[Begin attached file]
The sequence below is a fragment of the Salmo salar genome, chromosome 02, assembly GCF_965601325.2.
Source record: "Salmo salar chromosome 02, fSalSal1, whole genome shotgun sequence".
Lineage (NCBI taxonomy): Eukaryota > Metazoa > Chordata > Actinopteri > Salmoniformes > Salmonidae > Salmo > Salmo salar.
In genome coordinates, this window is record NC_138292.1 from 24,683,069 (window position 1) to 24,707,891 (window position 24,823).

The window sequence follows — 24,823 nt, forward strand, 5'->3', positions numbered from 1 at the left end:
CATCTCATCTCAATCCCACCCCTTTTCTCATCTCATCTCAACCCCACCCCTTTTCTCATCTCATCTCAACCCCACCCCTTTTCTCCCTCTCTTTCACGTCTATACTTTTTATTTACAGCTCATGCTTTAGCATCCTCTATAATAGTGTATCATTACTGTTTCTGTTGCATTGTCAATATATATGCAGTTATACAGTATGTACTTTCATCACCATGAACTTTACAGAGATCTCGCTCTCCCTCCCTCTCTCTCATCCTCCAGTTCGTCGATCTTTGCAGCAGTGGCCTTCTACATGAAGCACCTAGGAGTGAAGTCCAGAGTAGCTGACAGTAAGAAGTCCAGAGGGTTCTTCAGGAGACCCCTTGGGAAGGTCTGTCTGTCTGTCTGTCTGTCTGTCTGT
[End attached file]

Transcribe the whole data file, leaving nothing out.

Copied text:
The sequence below is a fragment of the Salmo salar genome, chromosome 02, assembly GCF_965601325.2.
Source record: "Salmo salar chromosome 02, fSalSal1, whole genome shotgun sequence".
Lineage (NCBI taxonomy): Eukaryota > Metazoa > Chordata > Actinopteri > Salmoniformes > Salmonidae > Salmo > Salmo salar.
In genome coordinates, this window is record NC_138292.1 from 24,683,069 (window position 1) to 24,707,891 (window position 24,823).

The window sequence follows — 24,823 nt, forward strand, 5'->3', positions numbered from 1 at the left end:
CATCTCATCTCAATCCCACCCCTTTTCTCATCTCATCTCAACCCCACCCCTTTTCTCATCTCATCTCAACCCCACCCCTTTTCTCCCTCTCTTTCACGTCTATACTTTTTATTTACAGCTCATGCTTTAGCATCCTCTATAATAGTGTATCATTACTGTTTCTGTTGCATTGTCAATATATATGCAGTTATACAGTATGTACTTTCATCACCATGAACTTTACAGAGATCTCGCTCTCCCTCCCTCTCTCTCATCCTCCAGTTCGTCGATCTTTGCAGCAGTGGCCTTCTACATGAAGCACCTAGGAGTGAAGTCCAGAGTAGCTGACAGTAAGAAGTCCAGAGGGTTCTTCAGGAGACCCCTTGGGAAGGTCTGTCTGTCTGTCTGTCTGTCTGTCTGT